Only later did I discover that by some miracle our caravan had stumbled across a small settlement of drokpas, nomadic shepherds living in yak-hair tents. They had taken us in and saved my life. “Can you ride?,” my guide asked me in sign language. I nodded and ignoring the Tibetan custom of making only the most conservative of farewells, I gave each nun an enormous western hug before mounting my horse. Words could never have expressed what I felt.
I admit the experience scared me and I could easily have given up my humanitarian career there and then. But I knew people were relying on me and I wanted to repay the kindness I had been shown and vowed to learn from the experience.
Who is YOUR Fairygodboss? and Why?
My daughter Gail Francombe is my inspiration
and Fairygodboss. She dared to take the road less travelled and has created the life she wishes to live with her partner and 3 children and a super successful online business
Always with an interest in the earth, permaculture and organic, naturally sourced lotions and potions, she started to produce her own natural skincare products after working and traveling widely in her late teens and 20s. In her late 20s, she met her partner, Gareth. As soon as she became pregnant with their first child, they decided that they would build a business around Gail's passion that would also give them the lifestyle they wanted. They started the School of Natural Skincare where they run a variety of online courses that teach people how to make their own natural skincare and haircare products.
Five years later, now with 3 children, Gail and Gareth work the same three days a week, they live close to the beach and spend four quality days a week with their children. Making products for herself has morphed into educating the world how to make natural skincare products. They now have students in over 120 countries! Her first book, The A-Z of Natural Cosmetic Formulation, is an international Amazon bestseller!
What do you do when you're not working?
Leading on the frontline can be challenging, so I try to inject as much fun into what I do as possible. When I take groups to the frontline, we share a drink around the campfire at the end of each day and take time to reflect on what we have achieved so far. I also try to schedule an afternoon in camp to entertain the village children with singing, dancing, juggling and even magic! Few people are aware that I am a third generation magician, following in the footsteps of my father and grandfather — although even in his late 80s, my father still regularly saws my mother in half! Seeing the joy on the faces of young children witnessing magic for the first time is priceless.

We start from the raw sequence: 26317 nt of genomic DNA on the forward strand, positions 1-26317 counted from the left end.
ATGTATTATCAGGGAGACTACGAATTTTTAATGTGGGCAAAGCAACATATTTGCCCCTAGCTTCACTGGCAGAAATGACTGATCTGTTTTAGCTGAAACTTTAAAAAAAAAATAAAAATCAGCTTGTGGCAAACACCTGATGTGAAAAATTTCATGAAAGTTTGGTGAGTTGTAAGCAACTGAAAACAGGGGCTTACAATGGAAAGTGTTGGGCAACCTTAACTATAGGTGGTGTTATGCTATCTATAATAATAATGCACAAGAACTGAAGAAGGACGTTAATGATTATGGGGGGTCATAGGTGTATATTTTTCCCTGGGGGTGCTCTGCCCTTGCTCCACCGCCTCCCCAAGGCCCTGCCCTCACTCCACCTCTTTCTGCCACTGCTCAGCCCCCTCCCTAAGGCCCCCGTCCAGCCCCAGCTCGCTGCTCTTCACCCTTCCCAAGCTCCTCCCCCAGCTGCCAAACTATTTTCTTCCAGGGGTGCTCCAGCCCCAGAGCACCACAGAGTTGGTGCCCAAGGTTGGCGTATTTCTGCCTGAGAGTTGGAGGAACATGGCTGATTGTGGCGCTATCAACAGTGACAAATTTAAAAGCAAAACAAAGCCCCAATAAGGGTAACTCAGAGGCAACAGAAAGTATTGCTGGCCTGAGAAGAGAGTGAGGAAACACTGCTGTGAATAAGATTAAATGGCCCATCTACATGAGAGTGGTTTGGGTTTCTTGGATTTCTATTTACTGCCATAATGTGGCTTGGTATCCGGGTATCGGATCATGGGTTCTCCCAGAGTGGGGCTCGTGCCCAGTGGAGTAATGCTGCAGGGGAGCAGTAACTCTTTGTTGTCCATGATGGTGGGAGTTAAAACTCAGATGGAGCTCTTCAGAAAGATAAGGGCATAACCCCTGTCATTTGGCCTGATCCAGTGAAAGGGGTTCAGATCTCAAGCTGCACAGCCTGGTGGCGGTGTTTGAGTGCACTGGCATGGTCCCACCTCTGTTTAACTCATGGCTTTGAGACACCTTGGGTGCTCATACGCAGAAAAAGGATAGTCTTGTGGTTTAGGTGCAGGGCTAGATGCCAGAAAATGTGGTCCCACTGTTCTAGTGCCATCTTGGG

If you could have dinner with one famous person - dead or alive - who would it be?
Gertrude Bell has been a huge influence on my life. Born in 1868, she was an English writer, adventurer, cultural expert and archaeologist who became highly influential in British politics. She was a true adventurer and pioneer and I can only imagine what fascinating stories she would have to tell.
Lightning Round: What is your karaoke song?
Lightning Round: What is your favorite movie?
"Inn of the Sixth Happiness." Not because the story is about a missionary, but because of its messages of strength, perseverance and prevailing against all the odds.
Lightning Round: What book would you bring with you on a desert island?
A photo album full of images of family, friends and communities I have worked with.
Lightning Round: What is your shopping vice? What would you buy if you won the lottery?
Literally living out of a suitcase means shopping is not a high priority for me. I do occasionally buy a piece of indigenous jewelry from my frontline work. That way, when I leave a village for my next adventure, I take a little of the community’s love and energy with me.
What is the #1 career tip you'd like to share with other women who want to have successful careers like you?
My advice would be to have the courage to discover your unique gifts, talents and strengths. Take time to know yourself, to dig deeper and to discover what you love to do. Because when you live a life of passion and purpose, doors fly open.
Why do you love where you work?
I have worked in every continent on earth, from the snowy Himalayas, to arid deserts, impenetrable jungles, bustling cities and in forgotten villages — all vastly different, but each capable of bringing out my passion and purpose in life. I love embracing different cultures, bringing people together and then watching the magic happen.